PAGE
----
Eskom CEO Andre de Ruyter insisted on Monday that, despite a recent return to load-shedding, progress was being made on the utility’s so-called reliability maintenance programme to improve the performance of the coal fleet to the point where the risk of rotational power cuts would be materially reduced by September.
He stressed, however, that the load-shedding threat would not be entirely eliminated until the prevailing generation supply shortfall of some 4 000 MW was addressed through large-scale new investments in generation capacity – a shortfall that would endure for five years and expand should the South Africa economy begin growing again.
Delivering a ‘State of the System’ briefing against the backdrop of a resumption of load-shedding on March 10, precipitated by a surge in unplanned breakdowns, De Ruyter reiterated his earlier commitment to a “step change” in the performance of the coal fleet by the end of April.
That date coincided with the planned completion of the first phase of Eskom’s reliability maintenance campaign, which began in the middle of 2020, and which targeted the maintenance of Eskom’s 11 largest and best performing generation units in a bid to shore up the assets.
The second phase, which should be completed by September, would home in on the utility’s less reliable generation units and, once completed, would significantly reduce, but not entirely eliminate, the risk of load-shedding; a growth-sapping feature of the South African electricity supply industry for more than a decade and which had intensified in recent years.
A newly released Council for Scientific and Industrial Research report shows that the country endured 859 hours of load-shedding in 2020, equivalent to 9.8% of the year, and with up to 1 798 GWh shed.
COO Jan Oberholzer reported that planned maintenance had increased to about 12%, or between 5 500 MW and 7 000 MW, compared with 9% in the previous financial year.
“The power system remains vulnerable and volatile with the risk of load-shedding to be significantly reduced after the completion of the first and second tranches of reliability maintenance,” Oberholzer added.
The decline in the coal fleet’s energy availability factor (EAF) had continued in 2020/21, however, slumping to 64.6% year-to-date and well below Eskom’s internal target of 70% – a target that many commentators remain unconvinced will ever be met given years of plant neglect and overuse.
However, Oberholzer was convinced that a turnaround in the performance of the Duvha and Tutuka power stations, which have been serial underperformers, could have an immediate positive impact on the fleet’s overall EAF and raise it to close to the 70% level.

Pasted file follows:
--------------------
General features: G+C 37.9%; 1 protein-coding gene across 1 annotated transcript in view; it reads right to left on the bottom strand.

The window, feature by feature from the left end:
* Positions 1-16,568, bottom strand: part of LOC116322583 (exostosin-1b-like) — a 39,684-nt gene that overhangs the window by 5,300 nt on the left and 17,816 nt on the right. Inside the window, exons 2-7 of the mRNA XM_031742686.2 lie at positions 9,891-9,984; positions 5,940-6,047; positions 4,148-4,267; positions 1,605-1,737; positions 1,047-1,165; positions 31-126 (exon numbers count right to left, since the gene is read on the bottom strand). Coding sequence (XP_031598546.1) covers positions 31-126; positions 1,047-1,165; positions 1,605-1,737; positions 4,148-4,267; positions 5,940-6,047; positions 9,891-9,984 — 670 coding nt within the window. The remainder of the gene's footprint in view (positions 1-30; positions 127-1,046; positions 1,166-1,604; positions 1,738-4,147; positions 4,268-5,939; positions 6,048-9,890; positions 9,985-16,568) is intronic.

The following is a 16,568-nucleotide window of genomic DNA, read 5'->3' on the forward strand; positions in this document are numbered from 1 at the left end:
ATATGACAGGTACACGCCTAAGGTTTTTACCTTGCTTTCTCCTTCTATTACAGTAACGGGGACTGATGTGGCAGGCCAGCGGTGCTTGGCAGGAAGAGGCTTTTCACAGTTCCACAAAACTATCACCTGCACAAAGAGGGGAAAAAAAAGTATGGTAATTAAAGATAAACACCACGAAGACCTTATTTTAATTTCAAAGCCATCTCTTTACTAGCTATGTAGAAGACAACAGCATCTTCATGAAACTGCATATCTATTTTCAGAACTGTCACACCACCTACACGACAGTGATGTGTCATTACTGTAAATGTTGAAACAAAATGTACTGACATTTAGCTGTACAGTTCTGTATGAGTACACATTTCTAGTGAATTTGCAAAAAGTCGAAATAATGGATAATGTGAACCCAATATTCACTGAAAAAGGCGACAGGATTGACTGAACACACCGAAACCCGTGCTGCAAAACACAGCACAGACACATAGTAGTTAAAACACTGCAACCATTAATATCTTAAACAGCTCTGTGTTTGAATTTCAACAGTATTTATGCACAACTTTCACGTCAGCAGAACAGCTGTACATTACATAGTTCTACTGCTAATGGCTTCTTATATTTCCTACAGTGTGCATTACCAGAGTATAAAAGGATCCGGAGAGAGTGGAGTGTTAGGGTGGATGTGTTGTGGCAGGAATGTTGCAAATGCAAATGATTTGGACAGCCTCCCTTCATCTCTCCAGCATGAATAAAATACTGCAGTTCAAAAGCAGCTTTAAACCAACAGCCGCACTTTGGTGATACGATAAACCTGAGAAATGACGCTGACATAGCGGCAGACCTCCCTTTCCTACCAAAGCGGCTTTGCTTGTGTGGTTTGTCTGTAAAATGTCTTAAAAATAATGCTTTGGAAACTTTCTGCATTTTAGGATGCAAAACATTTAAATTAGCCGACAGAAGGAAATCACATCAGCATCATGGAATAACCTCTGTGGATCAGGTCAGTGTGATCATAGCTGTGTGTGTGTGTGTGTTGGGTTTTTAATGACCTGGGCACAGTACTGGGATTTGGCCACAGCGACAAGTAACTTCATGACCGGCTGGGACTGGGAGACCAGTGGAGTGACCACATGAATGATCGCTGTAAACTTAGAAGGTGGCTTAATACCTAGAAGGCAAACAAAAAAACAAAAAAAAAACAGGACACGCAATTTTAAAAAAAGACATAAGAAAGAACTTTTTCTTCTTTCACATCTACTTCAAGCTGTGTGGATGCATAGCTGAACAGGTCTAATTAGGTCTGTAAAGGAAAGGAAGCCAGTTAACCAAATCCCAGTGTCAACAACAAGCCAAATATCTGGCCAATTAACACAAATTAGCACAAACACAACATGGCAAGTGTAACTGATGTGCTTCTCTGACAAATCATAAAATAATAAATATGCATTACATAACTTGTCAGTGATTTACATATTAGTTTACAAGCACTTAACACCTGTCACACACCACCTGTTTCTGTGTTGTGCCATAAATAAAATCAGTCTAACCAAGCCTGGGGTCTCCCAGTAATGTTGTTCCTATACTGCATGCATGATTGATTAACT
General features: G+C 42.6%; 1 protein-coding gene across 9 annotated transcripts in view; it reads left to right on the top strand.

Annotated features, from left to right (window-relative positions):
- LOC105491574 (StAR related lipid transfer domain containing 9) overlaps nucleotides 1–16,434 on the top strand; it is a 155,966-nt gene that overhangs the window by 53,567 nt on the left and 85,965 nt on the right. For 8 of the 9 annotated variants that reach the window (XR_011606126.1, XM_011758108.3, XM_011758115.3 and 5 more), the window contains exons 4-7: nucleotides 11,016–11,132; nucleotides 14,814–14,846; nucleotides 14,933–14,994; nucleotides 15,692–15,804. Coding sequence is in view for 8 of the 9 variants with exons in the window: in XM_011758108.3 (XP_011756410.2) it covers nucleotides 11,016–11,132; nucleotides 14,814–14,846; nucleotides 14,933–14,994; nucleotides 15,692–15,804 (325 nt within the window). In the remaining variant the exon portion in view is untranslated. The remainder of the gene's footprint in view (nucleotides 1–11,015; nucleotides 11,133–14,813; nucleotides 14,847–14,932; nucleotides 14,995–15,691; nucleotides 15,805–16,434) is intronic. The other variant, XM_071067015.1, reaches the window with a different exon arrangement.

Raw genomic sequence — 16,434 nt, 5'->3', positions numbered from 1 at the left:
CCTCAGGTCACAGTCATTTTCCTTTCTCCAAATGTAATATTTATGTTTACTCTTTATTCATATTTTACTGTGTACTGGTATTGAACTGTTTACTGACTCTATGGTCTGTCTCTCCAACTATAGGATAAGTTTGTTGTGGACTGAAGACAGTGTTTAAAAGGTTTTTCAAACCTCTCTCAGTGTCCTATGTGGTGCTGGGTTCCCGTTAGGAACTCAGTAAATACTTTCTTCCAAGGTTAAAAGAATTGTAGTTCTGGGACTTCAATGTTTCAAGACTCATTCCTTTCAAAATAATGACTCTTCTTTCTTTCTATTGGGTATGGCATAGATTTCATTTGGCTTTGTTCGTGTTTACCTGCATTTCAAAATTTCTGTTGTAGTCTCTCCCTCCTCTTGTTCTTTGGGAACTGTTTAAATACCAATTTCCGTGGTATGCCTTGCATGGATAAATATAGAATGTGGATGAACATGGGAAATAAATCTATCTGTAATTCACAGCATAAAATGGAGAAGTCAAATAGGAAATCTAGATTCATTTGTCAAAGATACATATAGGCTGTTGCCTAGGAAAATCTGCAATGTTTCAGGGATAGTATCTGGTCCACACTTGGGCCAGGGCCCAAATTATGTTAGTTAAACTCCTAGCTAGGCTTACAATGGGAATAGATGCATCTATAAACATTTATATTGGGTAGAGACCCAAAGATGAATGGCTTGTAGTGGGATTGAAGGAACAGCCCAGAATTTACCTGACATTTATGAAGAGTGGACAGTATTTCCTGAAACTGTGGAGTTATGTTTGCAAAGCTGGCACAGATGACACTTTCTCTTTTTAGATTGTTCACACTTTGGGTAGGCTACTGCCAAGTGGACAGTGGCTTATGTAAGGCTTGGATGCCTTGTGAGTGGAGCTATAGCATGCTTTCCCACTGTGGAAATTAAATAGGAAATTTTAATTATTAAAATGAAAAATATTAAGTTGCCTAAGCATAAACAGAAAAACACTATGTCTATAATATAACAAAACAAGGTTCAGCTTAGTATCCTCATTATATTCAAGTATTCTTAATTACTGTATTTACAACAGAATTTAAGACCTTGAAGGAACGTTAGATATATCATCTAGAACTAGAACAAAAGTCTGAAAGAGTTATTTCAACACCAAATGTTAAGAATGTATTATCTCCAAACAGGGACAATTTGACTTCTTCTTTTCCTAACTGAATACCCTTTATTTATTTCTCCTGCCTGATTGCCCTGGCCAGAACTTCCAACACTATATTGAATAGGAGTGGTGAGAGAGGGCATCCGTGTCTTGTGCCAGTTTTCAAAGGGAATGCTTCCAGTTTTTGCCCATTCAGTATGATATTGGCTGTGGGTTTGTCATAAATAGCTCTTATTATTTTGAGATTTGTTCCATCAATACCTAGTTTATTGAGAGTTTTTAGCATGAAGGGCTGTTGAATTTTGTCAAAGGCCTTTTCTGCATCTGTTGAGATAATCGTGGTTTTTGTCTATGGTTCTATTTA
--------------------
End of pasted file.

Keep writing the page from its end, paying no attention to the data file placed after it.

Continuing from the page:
The poor performance of the coal fleet during the current financial year had resulted in Eskom using its diesel-fuelled open-cycle gas turbines (OCGT) at a load-factor of 5.6% year-to-date at a cost of R3.2-billion.
A stress-tested system outlook for the upcoming financial year, which begins on April 1, pointed to a high risk of even higher OCGT deployments should the utility fail to ensure that unplanned outages remain below 11 000 MW.
The cumulative breakdowns that precipitated the latest bout of load-shedding in March were close to 12 000 MW on some days.
Group executive for transmission Segomoco Scheppers said that, if unplanned breakdowns were kept below the 11 000-MW threshold, there would be no load-shedding either during the upcoming winter, or next summer. However, more than R1-billion would still have to be spent to operate the OCGT plants.
At a level of 12 000 MW, load-shedding could be limited to three days, but Eskom would be forced to spend R3.2-billion on diesel.
The number of load-shedding days would surge to above 60, however, should unplanned outages rise to above 13 000 MW; a level that would also trigger a dramatic increase in OCGT costs to over R8-billion.
THREE TECHNOLOGIES CAN HELP CLOSE IMMEDIATE SUPPLY GAP
De Ruyter said that stabilising the performance of the coal fleet remained a top priority, but that Eskom was also committed to playing its part in ensuring the addition of new generation capacity by independent power producers (IPP) and energy intensive companies.
He reported that monthly meetings were being held with the Department of Mineral Resources and Energy, the department responsible for the procurement of IPP capacity and the custodian of the policy instruments to unlock the distributed-generation market.
The meetings were described as “very constructive” and had resulted in a “high degree of alignment” between Eskom and the department on ensuring that additional capacity was added to the grid in the short term.
De Ruyter said that, given the urgency, only three technologies – solar photovoltaic (PV), onshore wind and gas – were serious contenders for addressing the 4 000-MW shortfall, as new nuclear and new coal, if either could be financed, would take between 10 and 15 years to bring into commercial operation.
“So, if you are completely agnostic about all the other factors, purely from a time perspective, it is Eskom’s view that we should concentrate on those technologies that afford us the opportunity of bridging the capacity gap in the shortest space of time. And that means essentially three technologies – solar PV, wind and natural gas.”
However, he stressed that the business case for extending the life of the Koeberg nuclear power station by a further 20 years was “compelling”, as it was currently Eskom’s lowest cash-cost producer.